Is a Middle Eastern restaurant without baba ghanoush still worth visiting?

Is a Middle Eastern restaurant without baba ghanoush still worth visiting?

TERRY DURAK (goodfood.com.au)

I bought a camel

says Nour’s Israeli-born executive chef Roy Ner. It’s the chef’s equivalent of “I bought a jeep,” and if nothing else, it tells me this Surry Hills newcomer is bringing something new and different both to Sydney and to Lebanese cuisine.

Of course “new and different” is not always what you’re looking for when you’re dealing with one of the world’s great, deep-rooted and time-honoured cuisines.
When the young entrepreneurial owners, Ibby Moubadder and Eleanor Harris of Newtown’s popular Cuckoo Callay cafe, proudly announced there would be no
Lebanese “cliches” such as baba ghanoush or tabbouleh at Nour, I found myself muttering darkly about babies and bathwater.

And there’s the small matter of a prawn falafel on the menu. They’ll falafel just about anything these days.

Then I sort of get seduced by it all; by the pretty pastels, the tiles, the rose pink tubular chairs and marble and wooden-topped tables; and by the souk-chic of the rear wall of glass and greenery, the 20-seat bar, the on-view wood-fired oven and the large central open kitchen, where Ner teams with Palestinian head chef Nader Shayeb and Israeli senior sous chef Ran Kimelfeld.

As for that unlikely verb “to falafel”, the herb-green chickpea mix that forms the classic street food favourite actually works well when moulded around whole, sweet prawns ($18), deep-fried and served with a smoky black tahini; the prawn tail being an added bonus as a handle.

Baba ghanoush may be outlawed, but a creamy smoked labna, chunky tomato and eggplant dip, and spice-laden pumpkin and preserved lemon dip ($17) are sweetly presented in hollows on a rough-cast platter with good house-made pickles and some brilliant puffy Lebanese pita bread and Israeli-style bagel.

The so-called Old City Mix ($15) is the kitchen’s take on the Jerusalem mixed grill, with its chicken offal – hearts, liver and spleen – and random lamby bits layered with radish shavings on thin slippers of soft yoghurt flat bread. Fold it over and eat it with your hands (no cutlery should be allowed near this thing); it’s totally delicious.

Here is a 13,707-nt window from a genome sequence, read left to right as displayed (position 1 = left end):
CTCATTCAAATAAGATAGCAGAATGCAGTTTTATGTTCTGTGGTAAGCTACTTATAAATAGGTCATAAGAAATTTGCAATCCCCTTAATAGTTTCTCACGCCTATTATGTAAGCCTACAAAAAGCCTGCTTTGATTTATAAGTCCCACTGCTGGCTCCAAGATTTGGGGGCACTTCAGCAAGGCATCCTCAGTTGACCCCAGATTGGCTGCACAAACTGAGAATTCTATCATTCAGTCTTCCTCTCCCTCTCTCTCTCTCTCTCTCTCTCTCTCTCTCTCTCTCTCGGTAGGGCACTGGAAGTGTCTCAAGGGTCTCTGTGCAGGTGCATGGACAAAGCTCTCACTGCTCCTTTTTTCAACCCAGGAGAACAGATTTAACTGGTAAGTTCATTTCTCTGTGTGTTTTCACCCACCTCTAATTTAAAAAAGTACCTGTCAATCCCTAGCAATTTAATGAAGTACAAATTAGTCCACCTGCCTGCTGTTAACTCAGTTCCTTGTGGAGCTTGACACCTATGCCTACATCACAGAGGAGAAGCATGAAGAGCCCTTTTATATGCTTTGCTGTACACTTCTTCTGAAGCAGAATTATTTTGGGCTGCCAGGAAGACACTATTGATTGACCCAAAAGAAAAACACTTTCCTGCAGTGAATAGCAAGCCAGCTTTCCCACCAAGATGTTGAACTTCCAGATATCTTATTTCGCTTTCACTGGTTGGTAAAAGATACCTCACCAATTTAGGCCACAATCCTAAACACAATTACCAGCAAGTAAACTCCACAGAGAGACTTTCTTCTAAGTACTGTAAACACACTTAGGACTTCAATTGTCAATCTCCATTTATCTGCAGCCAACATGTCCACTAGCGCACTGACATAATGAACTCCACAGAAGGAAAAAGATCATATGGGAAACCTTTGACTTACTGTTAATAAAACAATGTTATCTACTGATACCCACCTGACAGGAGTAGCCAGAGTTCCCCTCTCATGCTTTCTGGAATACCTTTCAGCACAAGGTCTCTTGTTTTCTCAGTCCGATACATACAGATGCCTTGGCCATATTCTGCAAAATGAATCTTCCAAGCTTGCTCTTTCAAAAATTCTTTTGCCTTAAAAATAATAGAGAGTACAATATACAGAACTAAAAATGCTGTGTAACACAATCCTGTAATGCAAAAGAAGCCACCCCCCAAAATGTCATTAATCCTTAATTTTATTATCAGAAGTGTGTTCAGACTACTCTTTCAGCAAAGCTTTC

Mains are definitely for sharing, such as a cut-down lamb shoulder ($39) that’s been slow-cooked and crusted with seeds, accompanied by sliced and grilled tongue (nicely soft), and a salad of Israeli couscous (mograbiah) and radish in a tangy date dressing.

The cocktail list plays with the same elements as the menu, listing spring’s hot new aperitif, the frosé; basically your rosé, rosewater and strawberry slushie.

Wine consultant Ned Goodwin has wrangled a Euro/Mediterranean list running to a smooth and subtle 2013 La Suertes del Marques “La Stanc” listan negro ($83) from (who knew?) the Canary Islands.

While there’s no camel on the menu yet – it’s still curing in the cool room – there is an angelically white and junkety little camel milk mouhalabieh ($17) topped with blow-torched rhubarb, freeze-dried blueberries and a jallab syrup made with grape molasses.

Appropriately, it’s all very light (Nour is Arabic for light) and likeable. The key here, to me, is in the unlikely but happy mix of Israeli, Palestinian and Lebanese, working together to refashion a cuisine everyone adores.

Can’t wait to see how they plan to falafel that camel.

THE LOWDOWN
Best bit: Middle East without being middle-of-the-road
Worst bit: Chairs can be a bit slippery-slidey

Terry Durack is chief restaurant critic for The Sydney Morning Herald and senior reviewer for the Good Food Guide. This rating
is based on the Good Food Guide scoring system.

Go-to Dish: Lamb shoulder and tongue with mograbiah and date dressing, $39.